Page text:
Cost Leadership Strategy has something of a cyclical nature; companies that utilize cost leadership require economies of scale to drive lower costs. In turn, this captures market share, driving larger sales volumes needed to support these economies of scale, which in turn drives the cost base. Cost leadership tends to thrive in markets where there is:

  • A large customer base
  • High demand. 

Examples of Cost Leadership Strategy

How do supermarkets use cost leadership?

Cost Leadership strategy can apply to both goods and services, and there are plentiful examples of both. We’ll take a look at three below.


`Brands like Wallmart, Costco, and Kmart have all used cost leadership and have been effective in doing so. All target a large market, Wallmart has close to 12,000 stores around the globe and has 3 strands of strategy, 

  • Low cost, 
  • Convenience, 
  • Quality.  

Their plan is clear, attract customers with low, low prices, and then maintain engagement through offers and deals.

The competition in this niche is fierce. As buyers move online, they expect not only low costs but world-class distribution networks, availability of product, and customer service. While the strategy around cost has remained constant, the market has become more demanding.

Wallmart (and it’s competitors) have succeeded by:

  • Targeting a large customer base to drive sales volume
  • Minimizing operational costs
  • Driving efficiencies specifically around supply chain and logistics.
  • Using size (negotiation power) to get the best deals from vendors.
  • Using technology to drive innovation and increase levels of customer service to target customer retention.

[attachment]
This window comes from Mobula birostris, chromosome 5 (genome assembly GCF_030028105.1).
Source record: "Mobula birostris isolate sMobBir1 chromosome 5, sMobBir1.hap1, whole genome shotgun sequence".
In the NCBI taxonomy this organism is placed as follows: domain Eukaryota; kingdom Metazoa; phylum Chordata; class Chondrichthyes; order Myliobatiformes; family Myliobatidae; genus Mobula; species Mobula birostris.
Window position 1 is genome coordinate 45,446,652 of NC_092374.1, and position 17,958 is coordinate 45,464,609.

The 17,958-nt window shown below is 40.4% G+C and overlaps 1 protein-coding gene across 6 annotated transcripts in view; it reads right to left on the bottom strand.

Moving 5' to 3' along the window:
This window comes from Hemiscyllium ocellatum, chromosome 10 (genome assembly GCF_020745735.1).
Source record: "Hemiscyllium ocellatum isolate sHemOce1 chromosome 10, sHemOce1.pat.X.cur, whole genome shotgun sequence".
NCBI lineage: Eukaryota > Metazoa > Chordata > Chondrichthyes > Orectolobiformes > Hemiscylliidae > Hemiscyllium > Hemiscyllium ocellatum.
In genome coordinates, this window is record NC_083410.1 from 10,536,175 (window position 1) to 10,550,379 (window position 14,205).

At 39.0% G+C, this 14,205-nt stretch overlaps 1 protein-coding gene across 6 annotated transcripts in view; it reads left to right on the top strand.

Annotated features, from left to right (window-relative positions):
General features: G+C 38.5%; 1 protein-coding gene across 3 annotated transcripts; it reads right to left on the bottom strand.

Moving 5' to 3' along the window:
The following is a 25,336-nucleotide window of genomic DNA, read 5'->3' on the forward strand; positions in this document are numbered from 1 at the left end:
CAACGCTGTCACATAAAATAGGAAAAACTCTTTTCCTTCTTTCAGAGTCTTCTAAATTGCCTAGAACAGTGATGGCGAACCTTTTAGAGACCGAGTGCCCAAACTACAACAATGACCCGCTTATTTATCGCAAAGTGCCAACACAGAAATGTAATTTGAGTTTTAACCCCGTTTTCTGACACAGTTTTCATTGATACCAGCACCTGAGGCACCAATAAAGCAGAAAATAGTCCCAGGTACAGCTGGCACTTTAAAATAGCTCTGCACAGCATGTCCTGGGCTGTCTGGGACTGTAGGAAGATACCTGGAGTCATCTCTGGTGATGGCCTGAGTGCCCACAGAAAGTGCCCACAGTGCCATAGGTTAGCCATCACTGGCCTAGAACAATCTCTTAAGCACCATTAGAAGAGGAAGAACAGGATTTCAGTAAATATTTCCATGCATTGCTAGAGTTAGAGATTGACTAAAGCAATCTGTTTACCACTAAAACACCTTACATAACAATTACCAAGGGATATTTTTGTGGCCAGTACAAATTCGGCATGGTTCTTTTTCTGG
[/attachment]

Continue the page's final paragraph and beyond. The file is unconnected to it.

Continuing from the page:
It’s not all a bed of roses, Wallmart has come in for criticism in some areas. However, despite criticism, it’s success at using cost leadership to gain market share has been second to none.


No Frill /Low-cost has been a generic strategy followed by many airlines. The Airline industry were also early adopters of dynamic pricing and revenue models. Different pricing mechanisms have worked for different sectors, perhaps supporting more price variability than other markets.

The industry can be heavily segmented, from the holiday couple to the business traveler. Nevertheless, the airline industry has been notoriously competitive. It requires significant capital to be able to operate effectively. Failing at cost leadership (failing to capture enough market share) can bring an untimely end to your organization!

Unlike many industries, costs can be highly variable. Jet fuel is driven by oil price, which can be highly volatile. Coupled with uncertainty over cost base, it is also highly legislated, adding further challenges.

To an extent, low-cost airlines, utilizing cost leadership, are no different from their supermarket counterparts. There is a need to keep costs low and volumes high and attain specific key attributes to help it be achieved. which include:

  • High Seat density
  • Lower service levels
  • Use of low-cost regional airports
  • Use of direct booking and technology to drive low cost
  • More flights through faster turnaround times.

These are at odds with many high-end operators. These tend to offer things that their low-cost counterparts don’t (e.g. loyalty programs, premium services, dedicated lounges etc).